Senate Democrats need only a simple majority to dismiss the House’s impeachment charges against Homeland Security Secretary Alejandro Mayorkas, a move that appears likely.  

The House voted Feb. 13 to impeach Mayorkas 214 to 213, with every Democrat voting no. Senate Majority Leader Chuck Schumer, D-N.Y., hasn’t said whether he would act to dismiss the charges or table the two articles of impeachment.

Senate Minority Leader Mitch McConnell, R-Ky., said during a press conference Tuesday that a full Senate trial “would be the best way to go forward” when asked about his position on the Mayorkas impeachment.

The Daily Signal asked McConnell’s office whether the senator “thinks all Republican senators should vote against any potential motion to table the impeachment trial.”

The Daily Signal also asked what steps McConnell is “taking to encourage GOP members to oppose the motion to table” and whether he is doing anything “to prepare for the possibility of an impeachment trial.”

The Senate minority leader’s office responded by saying it had “Nothing else to add” to McConnell’s comment during the press conference.

McConnell is under pressure from some Senate colleagues to demand a full impeachment trial.

Sen. Ted Cruz, R-Texas; Sen. Mike Lee, R-Utah; and 11 other GOP senators last week sent a letter to McConnell urging him to “ensure that the Senate conducts a proper trial” of Mayorkas after the House’s two articles of impeachment reach the Senate. 

An additional six Republican senators have indicated to The Daily Signal that they support a full trial.  

Democrats have been critical of the GOP effort to impeach Mayorkas. Rep. Bennie Thompson, D-Miss., ranking member of the House Homeland Security Committee, called impeachment “a sham” in January. House Minority Leader Hakeem Jeffries, D-N.Y., said it was “a political stunt.”  

The House’s impeachment of Mayorkas came after a nearly yearlong investigation of the DHS secretary led by Rep. Mark Green, R-Tenn., chairman of the Homeland Security Committee.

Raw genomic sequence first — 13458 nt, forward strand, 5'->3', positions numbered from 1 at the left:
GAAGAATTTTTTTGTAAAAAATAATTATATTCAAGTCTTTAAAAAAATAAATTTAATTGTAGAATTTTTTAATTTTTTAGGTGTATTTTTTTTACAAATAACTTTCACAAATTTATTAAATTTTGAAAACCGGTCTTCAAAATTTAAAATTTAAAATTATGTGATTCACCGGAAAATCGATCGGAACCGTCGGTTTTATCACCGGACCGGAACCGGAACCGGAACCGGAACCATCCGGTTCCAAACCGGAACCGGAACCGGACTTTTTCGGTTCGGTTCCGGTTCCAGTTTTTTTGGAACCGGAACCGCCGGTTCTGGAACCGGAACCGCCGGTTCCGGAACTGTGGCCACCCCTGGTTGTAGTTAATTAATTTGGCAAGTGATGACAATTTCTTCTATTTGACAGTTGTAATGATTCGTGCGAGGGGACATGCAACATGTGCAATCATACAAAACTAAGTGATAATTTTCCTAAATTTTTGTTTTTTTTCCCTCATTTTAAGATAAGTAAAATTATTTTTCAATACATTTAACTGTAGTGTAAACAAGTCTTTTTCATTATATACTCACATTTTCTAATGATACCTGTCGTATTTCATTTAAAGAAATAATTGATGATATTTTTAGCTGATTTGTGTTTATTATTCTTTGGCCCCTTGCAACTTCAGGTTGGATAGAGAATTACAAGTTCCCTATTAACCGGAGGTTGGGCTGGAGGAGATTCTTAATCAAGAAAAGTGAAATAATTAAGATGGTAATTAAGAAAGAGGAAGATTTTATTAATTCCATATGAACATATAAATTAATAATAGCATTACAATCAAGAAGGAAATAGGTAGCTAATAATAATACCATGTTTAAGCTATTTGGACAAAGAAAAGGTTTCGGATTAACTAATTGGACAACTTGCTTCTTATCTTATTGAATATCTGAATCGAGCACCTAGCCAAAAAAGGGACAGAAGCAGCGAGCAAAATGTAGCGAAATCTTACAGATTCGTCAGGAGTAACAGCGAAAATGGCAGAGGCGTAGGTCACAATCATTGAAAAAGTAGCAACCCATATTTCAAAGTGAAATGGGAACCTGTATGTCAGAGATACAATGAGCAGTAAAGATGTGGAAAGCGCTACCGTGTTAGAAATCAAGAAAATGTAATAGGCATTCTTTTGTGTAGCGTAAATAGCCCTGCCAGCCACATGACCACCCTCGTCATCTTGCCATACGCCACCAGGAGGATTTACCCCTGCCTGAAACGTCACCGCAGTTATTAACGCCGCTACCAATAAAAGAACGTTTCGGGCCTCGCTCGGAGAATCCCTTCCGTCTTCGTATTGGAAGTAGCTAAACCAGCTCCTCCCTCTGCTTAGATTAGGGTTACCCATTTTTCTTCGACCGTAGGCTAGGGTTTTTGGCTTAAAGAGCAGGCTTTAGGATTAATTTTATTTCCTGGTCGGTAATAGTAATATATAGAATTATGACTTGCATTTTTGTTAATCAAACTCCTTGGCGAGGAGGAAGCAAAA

The first article of impeachment alleges that Mayorkas failed to secure America’s borders and enforce immigration laws, instead executing policies that allow and incentivize illegal immigration. The second article contends that the homeland security secretary is in breach of the public trust and knowingly made false statements to Congress and the American people.   

Schumer could refer the articles of impeachment to a Senate committee and allow the matter to die there.  If he instead seeks to dismiss the matter altogether, the New York Democrat will need all 48 Senate Democrats and three independents to do so, unless one or more of the 49 Senate Republicans also opt against a trial.  

The Senate won’t take any action on impeachment until the House delivers the two articles to the upper chamber. Reports indicate House leadership will wait until the current funding fight is resolved before walking the impeachment articles to the Senate.  

Even if McConnell calls for a full trial and Schumer consents, it is unlikely that the necessary two-thirds of the Senate would vote to convict and remove Mayorkas. And if Democrats opt to dismiss the impeachment articles quickly, the border crisis still is expected to remain a hot-button issue as thousands of illegal aliens continue to cross the border daily.  

U.S. Customs and Border Protection already has encountered more than 1.2 million illegal aliens on America’s borders and at ports of entry since the start of fiscal year 2024 on Oct. 1. This puts 2024 on track to be another record-breaking year for such encounters with illegal aliens.  

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